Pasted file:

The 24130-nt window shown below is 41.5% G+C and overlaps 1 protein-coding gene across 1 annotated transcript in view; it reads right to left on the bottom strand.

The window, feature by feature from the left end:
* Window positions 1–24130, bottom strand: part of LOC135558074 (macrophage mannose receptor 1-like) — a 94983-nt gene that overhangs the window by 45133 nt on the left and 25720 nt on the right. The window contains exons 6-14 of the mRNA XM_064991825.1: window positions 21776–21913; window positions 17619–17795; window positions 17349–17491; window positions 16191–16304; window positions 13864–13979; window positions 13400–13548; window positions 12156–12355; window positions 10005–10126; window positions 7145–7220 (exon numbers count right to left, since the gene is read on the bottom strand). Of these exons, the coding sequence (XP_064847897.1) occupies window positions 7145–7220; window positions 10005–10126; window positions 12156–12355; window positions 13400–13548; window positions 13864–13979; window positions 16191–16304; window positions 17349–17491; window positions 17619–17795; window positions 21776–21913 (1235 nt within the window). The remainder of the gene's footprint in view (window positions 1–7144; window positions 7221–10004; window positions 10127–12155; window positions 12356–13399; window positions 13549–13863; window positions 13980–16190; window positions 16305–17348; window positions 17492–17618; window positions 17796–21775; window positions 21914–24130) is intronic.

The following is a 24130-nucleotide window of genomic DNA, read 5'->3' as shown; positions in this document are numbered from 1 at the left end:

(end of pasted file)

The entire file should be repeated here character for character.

The 24130-nt window shown below is 41.5% G+C and overlaps 1 protein-coding gene across 1 annotated transcript in view; it reads right to left on the bottom strand.

The window, feature by feature from the left end:
* Window positions 1–24130, bottom strand: part of LOC135558074 (macrophage mannose receptor 1-like) — a 94983-nt gene that overhangs the window by 45133 nt on the left and 25720 nt on the right. The window contains exons 6-14 of the mRNA XM_064991825.1: window positions 21776–21913; window positions 17619–17795; window positions 17349–17491; window positions 16191–16304; window positions 13864–13979; window positions 13400–13548; window positions 12156–12355; window positions 10005–10126; window positions 7145–7220 (exon numbers count right to left, since the gene is read on the bottom strand). Of these exons, the coding sequence (XP_064847897.1) occupies window positions 7145–7220; window positions 10005–10126; window positions 12156–12355; window positions 13400–13548; window positions 13864–13979; window positions 16191–16304; window positions 17349–17491; window positions 17619–17795; window positions 21776–21913 (1235 nt within the window). The remainder of the gene's footprint in view (window positions 1–7144; window positions 7221–10004; window positions 10127–12155; window positions 12356–13399; window positions 13549–13863; window positions 13980–16190; window positions 16305–17348; window positions 17492–17618; window positions 17796–21775; window positions 21914–24130) is intronic.

The following is a 24130-nucleotide window of genomic DNA, read 5'->3' as shown; positions in this document are numbered from 1 at the left end: